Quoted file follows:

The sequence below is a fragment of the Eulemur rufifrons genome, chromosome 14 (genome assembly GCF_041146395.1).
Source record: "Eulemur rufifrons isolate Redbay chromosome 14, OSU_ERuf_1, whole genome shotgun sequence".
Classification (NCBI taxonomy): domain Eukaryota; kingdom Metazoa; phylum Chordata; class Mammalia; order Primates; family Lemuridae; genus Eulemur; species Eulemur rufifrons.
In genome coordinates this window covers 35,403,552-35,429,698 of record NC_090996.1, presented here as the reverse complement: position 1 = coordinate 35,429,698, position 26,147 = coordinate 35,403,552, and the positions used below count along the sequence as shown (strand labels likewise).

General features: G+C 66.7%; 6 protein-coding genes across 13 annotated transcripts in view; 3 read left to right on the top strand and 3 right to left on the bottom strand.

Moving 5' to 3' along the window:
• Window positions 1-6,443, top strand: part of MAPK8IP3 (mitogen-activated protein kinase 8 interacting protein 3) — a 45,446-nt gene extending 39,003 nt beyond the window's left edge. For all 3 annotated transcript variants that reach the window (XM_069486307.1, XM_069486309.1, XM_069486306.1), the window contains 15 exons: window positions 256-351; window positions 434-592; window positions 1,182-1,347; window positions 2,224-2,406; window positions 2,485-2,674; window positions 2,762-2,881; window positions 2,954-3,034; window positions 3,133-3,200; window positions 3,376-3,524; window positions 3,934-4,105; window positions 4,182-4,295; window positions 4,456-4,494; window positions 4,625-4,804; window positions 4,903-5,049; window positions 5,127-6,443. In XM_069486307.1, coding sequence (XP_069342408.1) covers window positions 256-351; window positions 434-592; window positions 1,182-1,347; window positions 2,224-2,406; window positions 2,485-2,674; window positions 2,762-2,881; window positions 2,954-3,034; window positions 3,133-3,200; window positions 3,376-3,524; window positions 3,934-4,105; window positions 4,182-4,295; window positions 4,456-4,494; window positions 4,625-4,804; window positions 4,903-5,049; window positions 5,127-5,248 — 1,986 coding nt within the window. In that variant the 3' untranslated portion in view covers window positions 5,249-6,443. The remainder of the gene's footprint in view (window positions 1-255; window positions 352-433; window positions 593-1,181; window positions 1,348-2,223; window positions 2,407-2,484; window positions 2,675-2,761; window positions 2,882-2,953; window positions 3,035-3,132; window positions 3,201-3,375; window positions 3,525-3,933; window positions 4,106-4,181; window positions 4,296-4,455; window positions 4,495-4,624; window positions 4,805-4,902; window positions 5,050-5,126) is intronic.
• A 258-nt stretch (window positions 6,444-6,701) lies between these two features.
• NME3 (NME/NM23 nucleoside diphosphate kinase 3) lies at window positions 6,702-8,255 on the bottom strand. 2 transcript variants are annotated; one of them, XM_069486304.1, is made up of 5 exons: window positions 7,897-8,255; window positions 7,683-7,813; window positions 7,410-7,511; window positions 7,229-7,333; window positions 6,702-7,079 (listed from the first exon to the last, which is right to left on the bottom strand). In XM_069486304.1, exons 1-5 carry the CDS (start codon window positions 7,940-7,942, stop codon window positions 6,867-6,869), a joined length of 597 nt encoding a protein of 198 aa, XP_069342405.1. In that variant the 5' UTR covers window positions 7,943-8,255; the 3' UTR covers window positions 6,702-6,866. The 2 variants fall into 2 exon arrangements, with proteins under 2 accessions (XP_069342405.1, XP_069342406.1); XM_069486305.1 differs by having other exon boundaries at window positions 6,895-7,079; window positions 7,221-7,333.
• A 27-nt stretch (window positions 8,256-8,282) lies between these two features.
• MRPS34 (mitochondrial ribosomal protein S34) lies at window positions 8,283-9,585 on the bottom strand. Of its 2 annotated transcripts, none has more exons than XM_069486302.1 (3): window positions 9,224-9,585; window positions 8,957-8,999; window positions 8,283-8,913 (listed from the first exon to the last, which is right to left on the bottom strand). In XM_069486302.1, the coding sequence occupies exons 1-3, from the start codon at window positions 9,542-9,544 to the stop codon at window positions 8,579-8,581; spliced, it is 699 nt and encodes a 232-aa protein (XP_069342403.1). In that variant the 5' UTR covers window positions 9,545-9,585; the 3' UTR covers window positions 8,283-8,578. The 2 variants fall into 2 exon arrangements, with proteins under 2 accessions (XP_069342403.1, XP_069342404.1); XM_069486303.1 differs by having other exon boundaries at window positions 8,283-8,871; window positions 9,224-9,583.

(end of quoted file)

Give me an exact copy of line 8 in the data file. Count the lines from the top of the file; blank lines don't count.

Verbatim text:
• A 258-nt stretch (window positions 6,444-6,701) lies between these two features.